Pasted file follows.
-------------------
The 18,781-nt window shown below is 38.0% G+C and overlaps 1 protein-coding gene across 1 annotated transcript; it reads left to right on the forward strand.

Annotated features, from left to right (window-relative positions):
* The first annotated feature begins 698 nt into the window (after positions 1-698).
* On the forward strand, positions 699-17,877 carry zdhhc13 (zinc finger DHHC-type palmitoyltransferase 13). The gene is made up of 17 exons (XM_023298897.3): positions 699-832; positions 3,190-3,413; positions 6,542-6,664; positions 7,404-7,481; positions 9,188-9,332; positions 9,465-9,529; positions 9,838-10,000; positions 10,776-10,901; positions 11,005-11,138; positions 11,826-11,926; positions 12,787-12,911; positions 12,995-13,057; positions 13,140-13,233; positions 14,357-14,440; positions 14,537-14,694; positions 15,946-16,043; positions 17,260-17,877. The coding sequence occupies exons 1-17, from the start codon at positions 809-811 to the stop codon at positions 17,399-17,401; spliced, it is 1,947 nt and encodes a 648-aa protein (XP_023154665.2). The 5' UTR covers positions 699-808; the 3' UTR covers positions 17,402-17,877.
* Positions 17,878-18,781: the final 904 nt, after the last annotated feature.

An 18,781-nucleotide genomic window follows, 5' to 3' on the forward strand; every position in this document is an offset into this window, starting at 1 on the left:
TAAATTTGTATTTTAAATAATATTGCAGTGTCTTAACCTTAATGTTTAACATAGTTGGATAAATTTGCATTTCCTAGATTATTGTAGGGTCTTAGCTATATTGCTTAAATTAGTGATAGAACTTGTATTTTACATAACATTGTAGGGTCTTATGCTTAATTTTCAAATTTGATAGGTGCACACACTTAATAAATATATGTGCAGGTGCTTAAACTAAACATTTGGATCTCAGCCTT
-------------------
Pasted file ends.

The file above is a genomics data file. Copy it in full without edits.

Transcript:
The 18,781-nt window shown below is 38.0% G+C and overlaps 1 protein-coding gene across 1 annotated transcript; it reads left to right on the forward strand.

Annotated features, from left to right (window-relative positions):
* The first annotated feature begins 698 nt into the window (after positions 1-698).
* On the forward strand, positions 699-17,877 carry zdhhc13 (zinc finger DHHC-type palmitoyltransferase 13). The gene is made up of 17 exons (XM_023298897.3): positions 699-832; positions 3,190-3,413; positions 6,542-6,664; positions 7,404-7,481; positions 9,188-9,332; positions 9,465-9,529; positions 9,838-10,000; positions 10,776-10,901; positions 11,005-11,138; positions 11,826-11,926; positions 12,787-12,911; positions 12,995-13,057; positions 13,140-13,233; positions 14,357-14,440; positions 14,537-14,694; positions 15,946-16,043; positions 17,260-17,877. The coding sequence occupies exons 1-17, from the start codon at positions 809-811 to the stop codon at positions 17,399-17,401; spliced, it is 1,947 nt and encodes a 648-aa protein (XP_023154665.2). The 5' UTR covers positions 699-808; the 3' UTR covers positions 17,402-17,877.
* Positions 17,878-18,781: the final 904 nt, after the last annotated feature.

An 18,781-nucleotide genomic window follows, 5' to 3' on the forward strand; every position in this document is an offset into this window, starting at 1 on the left:
TAAATTTGTATTTTAAATAATATTGCAGTGTCTTAACCTTAATGTTTAACATAGTTGGATAAATTTGCATTTCCTAGATTATTGTAGGGTCTTAGCTATATTGCTTAAATTAGTGATAGAACTTGTATTTTACATAACATTGTAGGGTCTTATGCTTAATTTTCAAATTTGATAGGTGCACACACTTAATAAATATATGTGCAGGTGCTTAAACTAAACATTTGGATCTCAGCCTT